The Regina Open Door Society choir performs during World Refugee Day last June. Campion College is representative of the city’s diversity with 14 per cent of its students coming from outside Canada. Photo courtesy Regina Open Door Society

Campion College opens doors to growing number of migrant students

  • March 6, 2018
REGINA – Mbayang Dabo laughs as she says, “Every winter I reconsider my decision (to move to Regina).” It’s quite understandable in mid-February as the Prairie city struggles through a two-week stretch of winter where the mercury has barely risen above -20.

Apparently she hasn’t reconsidered enough. After all, she’s endured each winter since 2002 in Regina after relocating from her native Senegal in west Africa. And in those years, she’s helped others who have followed along the same path in calling the Canadian Prairies home. She is the community connections co-ordinator for the Regina Open Door Society.

Dabo was invited to Campion College, the Jesuit undergraduate facility at the University of Regina, to speak on the society’s involvement in helping newcomers find a place — and a home — in Regina. It’s an especially apt topic for this campus, where 14 per cent of the students come from outside Canada.

She delivered her talk as part of Campion’s “In Regina” speaker series during the college’s “Love Your Neighbour” Week.

“The biggest challenge is trying to remain on that settlement path while trying to (adapt) to the weather and the cultural barriers that are found here,” said Dabo in an interview.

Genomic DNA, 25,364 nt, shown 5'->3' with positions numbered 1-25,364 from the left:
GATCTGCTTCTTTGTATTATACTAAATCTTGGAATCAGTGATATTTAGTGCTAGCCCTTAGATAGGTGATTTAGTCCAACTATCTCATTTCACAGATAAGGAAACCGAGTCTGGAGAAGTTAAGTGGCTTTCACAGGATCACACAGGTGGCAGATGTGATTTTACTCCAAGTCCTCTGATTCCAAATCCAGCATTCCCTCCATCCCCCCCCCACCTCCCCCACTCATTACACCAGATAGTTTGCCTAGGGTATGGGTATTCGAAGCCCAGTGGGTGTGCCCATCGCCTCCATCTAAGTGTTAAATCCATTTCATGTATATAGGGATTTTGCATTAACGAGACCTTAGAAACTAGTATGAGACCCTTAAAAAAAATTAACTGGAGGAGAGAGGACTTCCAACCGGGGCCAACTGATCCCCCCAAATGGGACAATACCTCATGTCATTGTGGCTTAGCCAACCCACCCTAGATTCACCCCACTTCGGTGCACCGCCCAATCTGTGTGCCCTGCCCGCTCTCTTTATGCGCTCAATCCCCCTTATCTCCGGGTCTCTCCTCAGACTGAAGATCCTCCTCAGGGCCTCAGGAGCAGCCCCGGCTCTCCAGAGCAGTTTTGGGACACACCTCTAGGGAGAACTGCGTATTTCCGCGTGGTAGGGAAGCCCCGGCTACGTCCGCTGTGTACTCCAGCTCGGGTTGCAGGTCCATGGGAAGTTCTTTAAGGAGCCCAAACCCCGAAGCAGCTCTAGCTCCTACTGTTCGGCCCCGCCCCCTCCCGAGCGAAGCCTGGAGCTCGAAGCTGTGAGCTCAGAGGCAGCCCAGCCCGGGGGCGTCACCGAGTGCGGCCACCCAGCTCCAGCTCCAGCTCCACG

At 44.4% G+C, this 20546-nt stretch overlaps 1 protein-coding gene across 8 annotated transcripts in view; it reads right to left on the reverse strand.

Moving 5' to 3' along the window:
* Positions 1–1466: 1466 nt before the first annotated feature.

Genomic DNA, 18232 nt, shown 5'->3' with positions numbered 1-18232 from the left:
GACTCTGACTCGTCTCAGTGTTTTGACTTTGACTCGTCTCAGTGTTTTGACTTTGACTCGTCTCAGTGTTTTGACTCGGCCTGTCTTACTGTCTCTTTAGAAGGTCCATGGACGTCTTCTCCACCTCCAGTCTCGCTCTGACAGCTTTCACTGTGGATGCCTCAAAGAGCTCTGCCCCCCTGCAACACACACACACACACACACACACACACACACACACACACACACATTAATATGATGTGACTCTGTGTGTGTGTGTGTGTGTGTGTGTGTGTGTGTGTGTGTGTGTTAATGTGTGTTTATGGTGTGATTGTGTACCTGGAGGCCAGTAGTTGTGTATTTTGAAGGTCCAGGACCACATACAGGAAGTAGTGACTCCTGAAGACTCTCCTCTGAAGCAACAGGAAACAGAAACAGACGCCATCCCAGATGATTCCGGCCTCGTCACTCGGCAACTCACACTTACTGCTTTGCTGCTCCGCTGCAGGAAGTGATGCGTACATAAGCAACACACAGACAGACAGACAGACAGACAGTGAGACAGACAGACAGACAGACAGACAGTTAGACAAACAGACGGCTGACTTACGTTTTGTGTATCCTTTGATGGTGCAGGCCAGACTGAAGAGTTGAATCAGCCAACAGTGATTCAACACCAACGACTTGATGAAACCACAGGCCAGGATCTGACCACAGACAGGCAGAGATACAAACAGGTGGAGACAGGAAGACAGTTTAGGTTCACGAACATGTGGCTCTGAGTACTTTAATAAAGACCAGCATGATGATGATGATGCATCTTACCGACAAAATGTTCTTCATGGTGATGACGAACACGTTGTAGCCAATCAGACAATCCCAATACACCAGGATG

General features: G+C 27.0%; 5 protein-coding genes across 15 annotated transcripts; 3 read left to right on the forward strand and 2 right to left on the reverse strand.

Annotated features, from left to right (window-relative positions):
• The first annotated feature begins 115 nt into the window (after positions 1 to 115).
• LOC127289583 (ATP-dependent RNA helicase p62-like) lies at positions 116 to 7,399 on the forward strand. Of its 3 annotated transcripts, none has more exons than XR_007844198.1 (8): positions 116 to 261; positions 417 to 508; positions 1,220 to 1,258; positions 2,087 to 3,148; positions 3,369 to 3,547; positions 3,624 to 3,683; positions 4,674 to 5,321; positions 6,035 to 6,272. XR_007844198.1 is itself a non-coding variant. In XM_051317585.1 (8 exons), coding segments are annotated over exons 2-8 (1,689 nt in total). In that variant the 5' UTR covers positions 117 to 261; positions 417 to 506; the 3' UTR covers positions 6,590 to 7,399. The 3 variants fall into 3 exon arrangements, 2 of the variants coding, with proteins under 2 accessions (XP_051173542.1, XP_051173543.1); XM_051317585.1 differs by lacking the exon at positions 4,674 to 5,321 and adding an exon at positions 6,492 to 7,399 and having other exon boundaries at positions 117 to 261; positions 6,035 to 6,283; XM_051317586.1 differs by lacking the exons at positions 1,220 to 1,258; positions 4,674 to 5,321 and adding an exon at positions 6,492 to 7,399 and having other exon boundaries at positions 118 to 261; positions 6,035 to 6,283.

“A person coming into Regina now is basically in a new world. So the challenge they have (in settling), they have a limited timeframe, they want to integrate into society.”

It’s not easy, she said. Even a fellow Canadian trying to make the adjustment from rural Saskatchewan or from outside the province to a city like Regina will tell you that. For an immigrant, it truly is a whole new world.

That’s where the Regina Open Door Society comes into play — “so the transition becomes as smooth as possible.”

A common misperception of a city like Regina is that it is not heavily populated by immigrants. Sure, there are plenty of second-, third- and fourth-generation Canadians, but immigrants? The latest census, however, shows about 16 per cent of the city’s population is made up of people who’s mother tongue is not English, French or an Aboriginal language. Take a walk through a mall or along a downtown street and you will see and hear all the proof you need.

The university itself is a picture of this diversity. It has a large international population and has long embraced that diversity with its aim to create community and be a welcoming space for people of all backgrounds while preparing its students for the reality that they are part of a bigger world. This goes hand-in-hand with the Jesuit aim of finding God in the other.

Dabo sees the university as a good fit for what the Regina Open Door Society is trying to do, and appreciates Campion reaching out to gain more cultural awareness.

“We do have a lot of similarities and services that we offer and we try to reach out as much as possible to try to be in partnership,” she said. “We’re working to as much as possible make it a smooth partnership to move forward.”

Dabo sees the size of Regina as a plus in helping immigrants find a home. A major city, and the capital of Saskatchewan, it still has a small-town feel to it.

Though Regina is growing, its population remains under a quarter million (236,481 according to the 2016 census).

That means newcomers more often come in contact with familiar faces.

Service providers for immigrants also collaborate in closer ways in a small town and “that eliminates some of the stress. That is a big thing,” she said.
(Conlon is a writer in Regina.)

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